3. Know your brakes
Once you've got your truck all loaded up and hitched, it'll be significantly heavier than the unladen truck. Some trucks accelerate and turn nearly the same when towing, but all will require longer stopping distances, particularly from higher speeds. Knowing the condition and capacity of your brakes is a key safety element, so be sure to inspect them (or have them inspected) before heading out with a trailer in tow.
Part of knowing your brakes is also knowing your route. Are you going to have any long hill descents on the way to your destination? If so, even new brakes may not be up to the task if the truck is loaded to maximum capacity--extended braking periods can generate excessive heat, causing the fluid in the braking system to boil and the brakes to fail. If possible, route around long descents, and if not possible, be sure to have your entire braking system evaluated regularly by a professional, including keeping to regular fluid change intervals.
4. Know your lights
If the drivers behind you can't see your taillights, and your trailer has no lights of its own, how will they know you're slowing, stopping or turning? Wiring harnesses or adapters to connect your trailer to your truck's lighting system are available from many aftermarket outlets, and are required equipment in most states.
It's not enough to just hook them up and forget about it, however--be sure to check your trailer's lights and signals before every outing, as bulbs can burn out and the wiring and connectors can fail due to exposure, friction, and vibration.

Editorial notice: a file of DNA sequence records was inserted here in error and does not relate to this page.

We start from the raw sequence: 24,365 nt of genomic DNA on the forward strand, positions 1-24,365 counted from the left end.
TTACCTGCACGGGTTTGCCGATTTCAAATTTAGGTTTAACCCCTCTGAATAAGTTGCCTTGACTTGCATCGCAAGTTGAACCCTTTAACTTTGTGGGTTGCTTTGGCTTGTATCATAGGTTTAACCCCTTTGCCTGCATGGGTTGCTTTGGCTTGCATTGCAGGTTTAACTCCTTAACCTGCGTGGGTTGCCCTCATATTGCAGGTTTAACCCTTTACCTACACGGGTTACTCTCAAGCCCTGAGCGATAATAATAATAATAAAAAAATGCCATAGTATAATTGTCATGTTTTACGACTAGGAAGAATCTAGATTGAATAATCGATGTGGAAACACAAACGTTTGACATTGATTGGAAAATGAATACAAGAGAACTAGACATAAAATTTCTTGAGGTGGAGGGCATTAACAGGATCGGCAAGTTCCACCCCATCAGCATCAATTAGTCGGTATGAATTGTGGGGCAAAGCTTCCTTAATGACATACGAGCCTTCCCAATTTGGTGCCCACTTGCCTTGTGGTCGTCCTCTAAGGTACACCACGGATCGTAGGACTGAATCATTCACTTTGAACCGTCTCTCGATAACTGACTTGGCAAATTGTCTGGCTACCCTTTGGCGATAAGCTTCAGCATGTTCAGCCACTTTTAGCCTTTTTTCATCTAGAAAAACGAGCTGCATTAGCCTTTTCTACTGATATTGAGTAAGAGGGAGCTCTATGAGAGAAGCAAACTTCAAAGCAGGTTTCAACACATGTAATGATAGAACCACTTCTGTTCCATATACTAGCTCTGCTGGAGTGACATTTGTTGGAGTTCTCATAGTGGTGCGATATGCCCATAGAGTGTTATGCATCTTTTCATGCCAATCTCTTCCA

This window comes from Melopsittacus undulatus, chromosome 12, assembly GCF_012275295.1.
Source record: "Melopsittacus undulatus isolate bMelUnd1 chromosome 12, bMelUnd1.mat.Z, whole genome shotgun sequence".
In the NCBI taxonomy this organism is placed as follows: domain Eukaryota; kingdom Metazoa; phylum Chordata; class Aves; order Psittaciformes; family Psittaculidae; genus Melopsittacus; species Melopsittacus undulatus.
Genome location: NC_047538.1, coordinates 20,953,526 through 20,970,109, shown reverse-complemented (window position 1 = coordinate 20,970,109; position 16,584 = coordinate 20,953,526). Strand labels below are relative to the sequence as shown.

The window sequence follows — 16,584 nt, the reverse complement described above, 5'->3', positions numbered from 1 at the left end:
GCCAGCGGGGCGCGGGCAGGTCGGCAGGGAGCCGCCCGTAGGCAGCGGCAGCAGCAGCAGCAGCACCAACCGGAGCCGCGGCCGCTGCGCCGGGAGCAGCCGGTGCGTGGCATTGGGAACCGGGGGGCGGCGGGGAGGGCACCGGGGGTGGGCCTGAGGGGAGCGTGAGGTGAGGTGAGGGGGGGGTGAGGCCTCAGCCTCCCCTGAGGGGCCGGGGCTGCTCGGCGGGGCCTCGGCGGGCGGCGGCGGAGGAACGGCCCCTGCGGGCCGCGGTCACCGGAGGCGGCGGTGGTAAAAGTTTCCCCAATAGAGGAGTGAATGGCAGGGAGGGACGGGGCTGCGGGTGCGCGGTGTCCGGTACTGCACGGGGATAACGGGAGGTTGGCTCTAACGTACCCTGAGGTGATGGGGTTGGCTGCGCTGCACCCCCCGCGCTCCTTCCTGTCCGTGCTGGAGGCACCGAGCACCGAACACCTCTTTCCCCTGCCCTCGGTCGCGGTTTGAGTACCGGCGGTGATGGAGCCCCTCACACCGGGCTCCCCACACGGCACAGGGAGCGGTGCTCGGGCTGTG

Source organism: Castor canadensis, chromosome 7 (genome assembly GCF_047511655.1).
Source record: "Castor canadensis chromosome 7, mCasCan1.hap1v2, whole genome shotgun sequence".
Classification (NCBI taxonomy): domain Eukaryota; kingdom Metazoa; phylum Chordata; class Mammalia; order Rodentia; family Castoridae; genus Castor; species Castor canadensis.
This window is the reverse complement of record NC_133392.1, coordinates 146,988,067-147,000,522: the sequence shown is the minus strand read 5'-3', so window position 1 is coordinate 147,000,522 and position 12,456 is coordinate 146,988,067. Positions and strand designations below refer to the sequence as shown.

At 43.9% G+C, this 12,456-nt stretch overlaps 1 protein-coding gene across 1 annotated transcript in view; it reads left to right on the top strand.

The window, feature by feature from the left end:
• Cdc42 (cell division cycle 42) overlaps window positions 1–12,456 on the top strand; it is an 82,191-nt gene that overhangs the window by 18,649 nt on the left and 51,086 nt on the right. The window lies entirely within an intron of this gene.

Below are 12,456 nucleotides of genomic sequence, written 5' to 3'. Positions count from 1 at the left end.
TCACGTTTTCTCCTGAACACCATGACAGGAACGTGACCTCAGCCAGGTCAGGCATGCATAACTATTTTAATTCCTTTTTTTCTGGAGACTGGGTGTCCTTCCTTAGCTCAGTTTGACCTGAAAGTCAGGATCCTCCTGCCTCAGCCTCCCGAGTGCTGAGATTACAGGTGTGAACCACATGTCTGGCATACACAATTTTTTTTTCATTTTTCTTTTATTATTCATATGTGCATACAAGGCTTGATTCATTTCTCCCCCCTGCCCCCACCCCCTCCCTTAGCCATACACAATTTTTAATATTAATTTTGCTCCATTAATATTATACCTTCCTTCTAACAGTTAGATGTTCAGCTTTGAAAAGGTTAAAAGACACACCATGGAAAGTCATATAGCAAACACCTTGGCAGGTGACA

Trailer lighting is a fairly simple and straightforward subject, but getting it right will be much appreciated by the other cars on the road.
5. Know your skills
Practice, practice, practice! If you're new to towing and trailers, you probably aren't an ace at backing up and turning with a trailer attached, particularly a loaded one. Heavy trailers and uneven surfaces may change the low-speed throttle response of the truck when backing up, making it tough to start moving smoothly and slowly. Practicing in a safe environment will help build the feel necessary to get the trailer going safely.
There's also the skill of getting a trailer to go the direction you want it to--it's often counter-intuitive how a trailer will behave behind a truck, as it can move in the same or opposite direction of the truck's movement depending on the angle between the two. If you're having a really hard time getting it right, consider asking a friend or family member with experience to give you some in-truck pointers.
Practicing before heading out into the wild will also expose any weaknesses in your setup, whether it's the hitch, the trailer, the weight distribution or the mirrors. It's important to see where the trailer is when backing up, and many trucks' standard mirrors aren't large enough to see and see around larger trailers. If you're having visibility issues, you can add a small circular convex mirror to expand the short-range field of view, or it may be necessary to upgrade the mirrors entirely to larger units, particularly with tall or wide trailers.